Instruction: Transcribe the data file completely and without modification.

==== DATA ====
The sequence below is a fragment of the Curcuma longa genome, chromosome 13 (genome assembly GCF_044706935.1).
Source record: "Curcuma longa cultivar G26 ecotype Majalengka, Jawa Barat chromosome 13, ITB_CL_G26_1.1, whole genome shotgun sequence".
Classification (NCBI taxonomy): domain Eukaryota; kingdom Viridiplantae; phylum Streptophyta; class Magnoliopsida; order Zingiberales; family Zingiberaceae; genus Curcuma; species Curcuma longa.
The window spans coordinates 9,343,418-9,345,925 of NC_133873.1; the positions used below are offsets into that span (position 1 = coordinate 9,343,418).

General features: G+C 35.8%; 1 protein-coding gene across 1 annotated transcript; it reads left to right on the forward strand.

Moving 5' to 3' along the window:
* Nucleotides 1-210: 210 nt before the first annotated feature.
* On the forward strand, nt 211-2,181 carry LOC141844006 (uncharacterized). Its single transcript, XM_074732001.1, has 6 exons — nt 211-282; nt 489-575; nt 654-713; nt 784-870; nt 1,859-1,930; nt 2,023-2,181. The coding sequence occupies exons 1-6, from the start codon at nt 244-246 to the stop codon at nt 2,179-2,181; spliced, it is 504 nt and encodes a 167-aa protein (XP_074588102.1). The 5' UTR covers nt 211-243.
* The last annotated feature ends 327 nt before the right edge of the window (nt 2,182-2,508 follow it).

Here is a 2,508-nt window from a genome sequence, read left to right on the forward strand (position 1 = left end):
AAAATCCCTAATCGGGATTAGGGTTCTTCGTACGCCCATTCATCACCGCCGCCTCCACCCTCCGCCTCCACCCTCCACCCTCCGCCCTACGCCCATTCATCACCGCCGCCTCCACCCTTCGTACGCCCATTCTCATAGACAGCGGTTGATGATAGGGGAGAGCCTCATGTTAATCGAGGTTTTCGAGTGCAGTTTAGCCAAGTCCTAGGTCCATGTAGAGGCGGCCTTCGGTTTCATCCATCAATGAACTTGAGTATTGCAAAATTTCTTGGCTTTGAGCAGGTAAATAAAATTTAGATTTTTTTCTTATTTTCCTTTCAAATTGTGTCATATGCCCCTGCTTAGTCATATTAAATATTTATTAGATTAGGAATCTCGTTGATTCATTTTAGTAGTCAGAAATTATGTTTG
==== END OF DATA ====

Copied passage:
The sequence below is a fragment of the Curcuma longa genome, chromosome 13 (genome assembly GCF_044706935.1).
Source record: "Curcuma longa cultivar G26 ecotype Majalengka, Jawa Barat chromosome 13, ITB_CL_G26_1.1, whole genome shotgun sequence".
Classification (NCBI taxonomy): domain Eukaryota; kingdom Viridiplantae; phylum Streptophyta; class Magnoliopsida; order Zingiberales; family Zingiberaceae; genus Curcuma; species Curcuma longa.
The window spans coordinates 9,343,418-9,345,925 of NC_133873.1; the positions used below are offsets into that span (position 1 = coordinate 9,343,418).

General features: G+C 35.8%; 1 protein-coding gene across 1 annotated transcript; it reads left to right on the forward strand.

Moving 5' to 3' along the window:
* Nucleotides 1-210: 210 nt before the first annotated feature.
* On the forward strand, nt 211-2,181 carry LOC141844006 (uncharacterized). Its single transcript, XM_074732001.1, has 6 exons — nt 211-282; nt 489-575; nt 654-713; nt 784-870; nt 1,859-1,930; nt 2,023-2,181. The coding sequence occupies exons 1-6, from the start codon at nt 244-246 to the stop codon at nt 2,179-2,181; spliced, it is 504 nt and encodes a 167-aa protein (XP_074588102.1). The 5' UTR covers nt 211-243.
* The last annotated feature ends 327 nt before the right edge of the window (nt 2,182-2,508 follow it).

Here is a 2,508-nt window from a genome sequence, read left to right on the forward strand (position 1 = left end):
AAAATCCCTAATCGGGATTAGGGTTCTTCGTACGCCCATTCATCACCGCCGCCTCCACCCTCCGCCTCCACCCTCCACCCTCCGCCCTACGCCCATTCATCACCGCCGCCTCCACCCTTCGTACGCCCATTCTCATAGACAGCGGTTGATGATAGGGGAGAGCCTCATGTTAATCGAGGTTTTCGAGTGCAGTTTAGCCAAGTCCTAGGTCCATGTAGAGGCGGCCTTCGGTTTCATCCATCAATGAACTTGAGTATTGCAAAATTTCTTGGCTTTGAGCAGGTAAATAAAATTTAGATTTTTTTCTTATTTTCCTTTCAAATTGTGTCATATGCCCCTGCTTAGTCATATTAAATATTTATTAGATTAGGAATCTCGTTGATTCATTTTAGTAGTCAGAAATTATGTTTG